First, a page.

Skip to main content

Mozilla is not secretly working on a Chromecast of its own, but someone else is

mozilla secretly working chromecast dongle
Image used with permission by copyright holder

Last week GigaOM published a report suggesting that the makers of Firefox were busy putting together a media-streaming stick of their own to beam content from the Web straight to a large screen television set or monitor, much like Google’s Chromecast. But it now appears that Mozilla is, in fact, not working on their own dongle – the company’s open-source Firefox OS is available to any company that wants to integrate the software into their project.

Just because someone is out there integrating the OS into their dongle doesn’t mean that Mozilla is directly involved.

In an interview with Re/code earlier this week, a representative from the company explained that the recently revealed media-streaming stick “is not a Mozilla project, and we do not make devices. Firefox OS is an open platform freely available for any company to build on without restrictions.” This means companies can experiment with different form factors that run Firefox OS.

The flurry of rumors was initially spurred on by a tweet from Mozilla developer/evangelist Christian Heilmann that included a picture of what he called a “a fully open TV casting prototype device running #FirefoxOS” with an “open boot loader and all.” GigaOm’s Janko Roettgers initially reported that the device hadn’t yet been given a name or a release date, and that it wasn’t clear who Mozilla was working with as a hardware partner – other than the fact that Mozilla actually isn’t working with a hardware partner at all, the rest of this information is still yet to be released.

So what do we know? The dongle will be powered by Firefox OS, the lightweight Web-based software that Mozilla is pushing as an alternative mobile operating system. According to GigaOm, the device works in a manner similar to the Chromecast and can even run some Chromecast apps. It fits in with the screen-casting and multi-display technologies that Firefox developers have been working on for some time.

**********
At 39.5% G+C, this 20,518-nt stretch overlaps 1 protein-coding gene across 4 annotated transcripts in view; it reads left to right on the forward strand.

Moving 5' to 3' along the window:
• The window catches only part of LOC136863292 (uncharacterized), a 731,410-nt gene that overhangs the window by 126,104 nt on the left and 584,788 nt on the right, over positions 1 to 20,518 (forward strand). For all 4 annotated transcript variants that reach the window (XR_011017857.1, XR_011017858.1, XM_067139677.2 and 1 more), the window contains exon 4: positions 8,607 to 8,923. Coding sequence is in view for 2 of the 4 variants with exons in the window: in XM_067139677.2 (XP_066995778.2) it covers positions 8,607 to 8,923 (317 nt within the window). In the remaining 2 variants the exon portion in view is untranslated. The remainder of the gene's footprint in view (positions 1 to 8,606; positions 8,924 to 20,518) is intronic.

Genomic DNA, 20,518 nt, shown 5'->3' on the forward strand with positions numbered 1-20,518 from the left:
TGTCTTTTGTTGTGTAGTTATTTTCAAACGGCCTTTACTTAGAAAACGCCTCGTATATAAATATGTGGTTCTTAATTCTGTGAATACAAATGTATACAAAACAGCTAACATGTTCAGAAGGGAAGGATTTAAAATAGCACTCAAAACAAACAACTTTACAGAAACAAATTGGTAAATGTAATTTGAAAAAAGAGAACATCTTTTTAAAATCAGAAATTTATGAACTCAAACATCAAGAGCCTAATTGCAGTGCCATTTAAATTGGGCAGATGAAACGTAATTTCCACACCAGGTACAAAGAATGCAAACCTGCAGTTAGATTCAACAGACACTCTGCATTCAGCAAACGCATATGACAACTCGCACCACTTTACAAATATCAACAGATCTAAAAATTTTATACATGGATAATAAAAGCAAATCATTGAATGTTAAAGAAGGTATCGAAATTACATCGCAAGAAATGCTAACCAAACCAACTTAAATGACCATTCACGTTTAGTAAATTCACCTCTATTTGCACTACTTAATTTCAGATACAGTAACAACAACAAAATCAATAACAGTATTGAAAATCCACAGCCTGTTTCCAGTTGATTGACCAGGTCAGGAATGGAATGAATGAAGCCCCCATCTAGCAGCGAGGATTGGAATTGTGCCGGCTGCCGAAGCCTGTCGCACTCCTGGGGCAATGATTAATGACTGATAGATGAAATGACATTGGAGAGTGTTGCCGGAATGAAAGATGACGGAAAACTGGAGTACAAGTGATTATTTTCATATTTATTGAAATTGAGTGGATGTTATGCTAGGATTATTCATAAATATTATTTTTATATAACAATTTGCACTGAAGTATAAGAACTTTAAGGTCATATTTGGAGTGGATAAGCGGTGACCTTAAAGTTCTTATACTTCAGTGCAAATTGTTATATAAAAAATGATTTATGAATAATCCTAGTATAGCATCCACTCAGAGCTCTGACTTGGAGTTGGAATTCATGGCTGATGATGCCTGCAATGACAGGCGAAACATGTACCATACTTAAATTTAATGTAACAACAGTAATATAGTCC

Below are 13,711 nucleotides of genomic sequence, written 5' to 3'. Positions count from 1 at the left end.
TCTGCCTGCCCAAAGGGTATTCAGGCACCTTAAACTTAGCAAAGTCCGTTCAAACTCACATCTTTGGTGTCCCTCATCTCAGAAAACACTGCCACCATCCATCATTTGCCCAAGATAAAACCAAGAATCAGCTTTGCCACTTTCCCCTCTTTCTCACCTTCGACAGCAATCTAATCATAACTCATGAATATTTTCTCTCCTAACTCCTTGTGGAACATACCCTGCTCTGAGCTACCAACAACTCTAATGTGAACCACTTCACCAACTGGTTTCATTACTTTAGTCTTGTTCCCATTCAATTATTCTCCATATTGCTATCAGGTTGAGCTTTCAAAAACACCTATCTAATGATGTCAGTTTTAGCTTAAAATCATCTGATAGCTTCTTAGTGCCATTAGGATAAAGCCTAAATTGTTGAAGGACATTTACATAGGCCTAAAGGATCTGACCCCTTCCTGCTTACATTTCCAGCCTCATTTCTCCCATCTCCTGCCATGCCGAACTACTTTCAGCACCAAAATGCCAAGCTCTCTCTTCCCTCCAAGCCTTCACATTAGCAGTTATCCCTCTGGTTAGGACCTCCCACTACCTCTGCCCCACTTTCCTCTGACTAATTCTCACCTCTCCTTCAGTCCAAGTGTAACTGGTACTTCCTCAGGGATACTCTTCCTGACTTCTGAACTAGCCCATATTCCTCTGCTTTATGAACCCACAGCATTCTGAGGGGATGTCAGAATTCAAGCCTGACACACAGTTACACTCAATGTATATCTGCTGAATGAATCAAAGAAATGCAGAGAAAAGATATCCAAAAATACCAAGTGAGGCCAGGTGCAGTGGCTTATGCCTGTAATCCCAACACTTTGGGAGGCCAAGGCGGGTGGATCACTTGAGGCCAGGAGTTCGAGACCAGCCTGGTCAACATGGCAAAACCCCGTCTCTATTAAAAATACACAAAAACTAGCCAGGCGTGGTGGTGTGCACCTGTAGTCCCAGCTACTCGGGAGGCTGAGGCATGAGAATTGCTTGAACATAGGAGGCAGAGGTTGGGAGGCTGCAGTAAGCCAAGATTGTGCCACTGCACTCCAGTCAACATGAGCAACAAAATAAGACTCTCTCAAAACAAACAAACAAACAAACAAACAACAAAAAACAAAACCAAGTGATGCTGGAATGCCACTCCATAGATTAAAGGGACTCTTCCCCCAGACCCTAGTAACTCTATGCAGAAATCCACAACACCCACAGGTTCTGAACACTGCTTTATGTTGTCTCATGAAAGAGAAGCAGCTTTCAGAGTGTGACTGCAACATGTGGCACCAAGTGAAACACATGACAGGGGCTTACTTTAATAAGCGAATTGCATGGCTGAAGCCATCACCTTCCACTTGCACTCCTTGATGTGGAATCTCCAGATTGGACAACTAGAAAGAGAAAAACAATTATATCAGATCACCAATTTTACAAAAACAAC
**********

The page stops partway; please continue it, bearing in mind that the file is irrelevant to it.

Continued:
For now, all we can do is speculate as to what entity is actually developing this dongle.

Would you welcome a Chromecast competitor? Or is there no need for a proliferation of HDMI streaming dongles? Let us know your thoughts in the comments.

Update by Alex Tretbar 6-26-2014: This post was rewritten to reflect that Mozilla is not working on its own dongle.

Alex Tretbar
Former Digital Trends Contributor
Alex Tretbar, audio/video intern, is a writer, editor, musician, gamer and sci-fi nerd raised on EverQuest and Magic: The…
Chromecast deals: The cheapest option for Google’s streaming device
A Chromecast hanging from the back of a TV.

If you don't have a smart TV but want to easily stream content, or you love the Google operating system and want to use it instead of the built-in Fire or Tizen system, you need to grab a Chromecast. It's the Google streaming device that turns any TV into a smart TV. Google ended support for the first generation Google Chromecast recently, but the newer models still work as designed. If you've been loving the Chromecast since it first came out in 2013, there's no reason to switch over to a Fire TV Stick or an Apple TV 4K. There is a Chromecast deal on a newer model going on right now. The only deal currently available on a new Chromecast is $12 off the 3rd Gen version. Read about it below.
Google Chromecast 3rd gen -- $38, was $50

 

Read more
Google ends support for the original Chromecast
Google's first-gen Chromecast dongle.

Ten years is not a bad run in the world of smart devices. That's how long it's been since Google released the very first Chromecast, a tiny $35 HDMI dongle that let you wirelessly stream audio and video to your TV, with your phone serving as the remote. We liked it so much when it debuted, we named it the best product of 2013.

Unfortunately, all good things must pass, and 9to5Google recently noticed that Google quietly ended support for the original Chromecast on April 27, 2023, which means it will no longer get any feature or security updates.

Read more
Common Google Chromecast issues and how to fix them
Chromecast with Google TV plus remote.

Whether you're accessing all your favorite TV and movie content from one of the many streaming devices out there, or through a TV with an operating system built right in, like a Roku TV or a Google TV, one of the best and least expensive devices around is still the Google Chromecast.

While older Chromecast models are still available, Google's latest, the Chromecast with Google TV, still holds tried and true. It's available in HD and 4K flavors (at $30 and $50, respectively), comes with a physical remote, and a customized home page based on your viewing history — putting it on par with similar Roku and Apple TV competitor devices.

Read more